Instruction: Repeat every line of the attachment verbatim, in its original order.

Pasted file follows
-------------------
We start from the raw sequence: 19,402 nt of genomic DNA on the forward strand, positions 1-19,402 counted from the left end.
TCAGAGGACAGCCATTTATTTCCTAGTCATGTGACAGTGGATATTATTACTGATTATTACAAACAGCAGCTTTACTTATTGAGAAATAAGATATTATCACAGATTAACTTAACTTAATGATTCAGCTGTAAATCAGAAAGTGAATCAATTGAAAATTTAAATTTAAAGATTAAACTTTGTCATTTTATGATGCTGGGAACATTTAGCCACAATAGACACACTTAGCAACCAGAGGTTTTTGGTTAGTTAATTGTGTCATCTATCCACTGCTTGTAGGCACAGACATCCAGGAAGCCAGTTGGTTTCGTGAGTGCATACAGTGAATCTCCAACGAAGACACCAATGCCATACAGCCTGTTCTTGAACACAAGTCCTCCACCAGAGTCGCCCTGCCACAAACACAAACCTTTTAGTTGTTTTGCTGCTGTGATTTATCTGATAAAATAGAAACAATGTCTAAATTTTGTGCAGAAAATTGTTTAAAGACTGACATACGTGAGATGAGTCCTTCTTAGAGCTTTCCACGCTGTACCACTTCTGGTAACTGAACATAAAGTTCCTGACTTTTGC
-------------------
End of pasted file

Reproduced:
We start from the raw sequence: 19,402 nt of genomic DNA on the forward strand, positions 1-19,402 counted from the left end.
TCAGAGGACAGCCATTTATTTCCTAGTCATGTGACAGTGGATATTATTACTGATTATTACAAACAGCAGCTTTACTTATTGAGAAATAAGATATTATCACAGATTAACTTAACTTAATGATTCAGCTGTAAATCAGAAAGTGAATCAATTGAAAATTTAAATTTAAAGATTAAACTTTGTCATTTTATGATGCTGGGAACATTTAGCCACAATAGACACACTTAGCAACCAGAGGTTTTTGGTTAGTTAATTGTGTCATCTATCCACTGCTTGTAGGCACAGACATCCAGGAAGCCAGTTGGTTTCGTGAGTGCATACAGTGAATCTCCAACGAAGACACCAATGCCATACAGCCTGTTCTTGAACACAAGTCCTCCACCAGAGTCGCCCTGCCACAAACACAAACCTTTTAGTTGTTTTGCTGCTGTGATTTATCTGATAAAATAGAAACAATGTCTAAATTTTGTGCAGAAAATTGTTTAAAGACTGACATACGTGAGATGAGTCCTTCTTAGAGCTTTCCACGCTGTACCACTTCTGGTAACTGAACATAAAGTTCCTGACTTTTGC